Americas

US: Military jury acquits soldier of war crimes in Iraq

Military panel in San Diego acquits war criminal soldier despite a dozen officers' testimony that he killed civilians

Vakkas Dogantekin   | 03.07.2019
US: Military jury acquits soldier of war crimes in Iraq

ANKARA

In one of the most controversial court cases of the U.S. Army, a panel of Marine officers in San Diego, California has acquitted a chief Navy SEAL accused by military prosecutors of committing war crimes during his 2017 deployment to Iraq.

Nearly a year after Special Warfare Operator Chief Edward Gallagher was charged with murder, attempted murder, and other war crimes in Mosul, Iraq, including stabbing to death a wounded Daesh prisoner of war, late Tuesday he was found guilty on a single charge -- appearing in an inappropriate photo -- and released from custody.

The jurors ignored the testimony of a dozen of officers in Gallagher's Alpha Platoon, SEAL Team 7, who said he had shot at least two civilians from a sniper perch, among other crimes.

Some of the platoon members who testified against Gallagher were called traitors and threatened with violence in a secret Facebook group, according to the New York Times.

In court, some said they had started carrying weapons to defend themselves against possible attacks.

To sway the the jury of five Marines and two sailors, including a SEAL, Gallagher’s defense team claimed those officers were jealous of 19-year veteran Gallagher on his 8th deployment and disliked his demanding style of command.

The prosecution's remarks that Gallagher’s own text messages and photos incriminated him fell on deaf ears. They included photos of Gallagher holding the dead militant teen up by the hair and clutching a knife in his other hand.

A text message Gallagher sent said “got him with my hunting knife.”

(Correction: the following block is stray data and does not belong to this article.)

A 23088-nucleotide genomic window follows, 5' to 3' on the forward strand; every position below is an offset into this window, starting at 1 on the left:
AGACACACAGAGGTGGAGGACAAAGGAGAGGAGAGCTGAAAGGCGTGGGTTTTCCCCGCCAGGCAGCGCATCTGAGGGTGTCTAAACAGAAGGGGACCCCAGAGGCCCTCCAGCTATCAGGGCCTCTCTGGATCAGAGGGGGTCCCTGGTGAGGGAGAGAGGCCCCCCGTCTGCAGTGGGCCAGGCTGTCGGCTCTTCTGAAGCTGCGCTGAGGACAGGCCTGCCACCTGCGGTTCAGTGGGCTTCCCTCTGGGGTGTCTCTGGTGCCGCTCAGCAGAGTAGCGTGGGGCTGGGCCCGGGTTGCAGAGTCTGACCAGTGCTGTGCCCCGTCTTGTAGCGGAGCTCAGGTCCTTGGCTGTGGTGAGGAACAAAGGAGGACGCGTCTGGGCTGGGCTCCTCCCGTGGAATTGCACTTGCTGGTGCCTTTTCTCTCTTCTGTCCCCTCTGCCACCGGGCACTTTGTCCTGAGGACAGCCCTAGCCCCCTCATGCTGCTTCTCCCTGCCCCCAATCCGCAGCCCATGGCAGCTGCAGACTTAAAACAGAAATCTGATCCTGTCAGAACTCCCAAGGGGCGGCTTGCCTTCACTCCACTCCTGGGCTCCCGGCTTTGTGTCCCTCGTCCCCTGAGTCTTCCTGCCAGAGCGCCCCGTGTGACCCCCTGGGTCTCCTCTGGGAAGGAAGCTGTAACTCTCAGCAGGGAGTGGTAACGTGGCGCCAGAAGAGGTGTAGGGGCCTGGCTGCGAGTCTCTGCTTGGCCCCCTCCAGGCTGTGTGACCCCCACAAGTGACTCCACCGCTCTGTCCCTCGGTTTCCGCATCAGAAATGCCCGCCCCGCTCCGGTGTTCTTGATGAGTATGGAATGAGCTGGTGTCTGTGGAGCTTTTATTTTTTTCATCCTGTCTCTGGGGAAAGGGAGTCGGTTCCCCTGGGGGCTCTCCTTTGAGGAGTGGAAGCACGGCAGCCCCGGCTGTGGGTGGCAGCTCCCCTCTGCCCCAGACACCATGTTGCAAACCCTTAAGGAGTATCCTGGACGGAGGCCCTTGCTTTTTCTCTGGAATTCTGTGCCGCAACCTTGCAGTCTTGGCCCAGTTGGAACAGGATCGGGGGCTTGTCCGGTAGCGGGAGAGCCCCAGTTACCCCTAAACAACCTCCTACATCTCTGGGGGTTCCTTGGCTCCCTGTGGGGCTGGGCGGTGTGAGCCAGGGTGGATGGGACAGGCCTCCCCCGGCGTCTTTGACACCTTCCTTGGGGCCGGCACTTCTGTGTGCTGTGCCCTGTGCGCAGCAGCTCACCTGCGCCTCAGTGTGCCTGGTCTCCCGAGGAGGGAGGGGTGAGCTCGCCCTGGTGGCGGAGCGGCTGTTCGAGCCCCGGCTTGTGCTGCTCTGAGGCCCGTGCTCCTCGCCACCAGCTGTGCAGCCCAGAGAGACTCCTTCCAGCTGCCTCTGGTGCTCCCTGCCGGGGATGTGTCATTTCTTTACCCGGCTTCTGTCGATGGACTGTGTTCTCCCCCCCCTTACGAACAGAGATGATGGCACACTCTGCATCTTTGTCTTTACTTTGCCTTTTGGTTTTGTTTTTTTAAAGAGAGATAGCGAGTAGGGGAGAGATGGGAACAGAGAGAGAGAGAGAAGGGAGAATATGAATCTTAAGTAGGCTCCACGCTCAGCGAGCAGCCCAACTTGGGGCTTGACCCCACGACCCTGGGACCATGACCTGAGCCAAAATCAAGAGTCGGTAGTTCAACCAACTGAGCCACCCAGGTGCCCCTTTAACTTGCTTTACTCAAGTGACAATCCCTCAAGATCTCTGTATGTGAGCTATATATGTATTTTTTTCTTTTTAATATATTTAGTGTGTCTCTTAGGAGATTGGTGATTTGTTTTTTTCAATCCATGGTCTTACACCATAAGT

The prosecution asserted the proof of Gallagher’s guilt was in his own words, his own photos and the testimony of his fellow troops.

Gallagher, 40, is expected to receive a Silver Star commendation for battlefield heroism in the days ahead.

U.S. President Donald Trump ordered him released on March 30, citing Gallagher's decorated service to the nation.

“President Trump should be working on getting him his Silver Star now,” said Jeremiah Sullivan, the defense attorney representing Lt. Jacob X. “Jake” Portier, the officer in charge of Gallagher’s SEAL platoon.

Gallagher’s attorneys Timothy Parlatore and Marc Mukasey left the courthouse with big grins on their faces, according to Military Times.

“The jury found him not guilty of the murder, not guilty of the stabbing, not guilty of the shootings, not guilty of all those things,” said Parlatore.

“They did find him guilty of taking a photograph with a dead terrorist, which we admitted from the beginning he was in that photograph,” he said, referring to Gallagher's picture with a war casualty, carrying a maximum sentence of four months, half the time he already served during pretrial.


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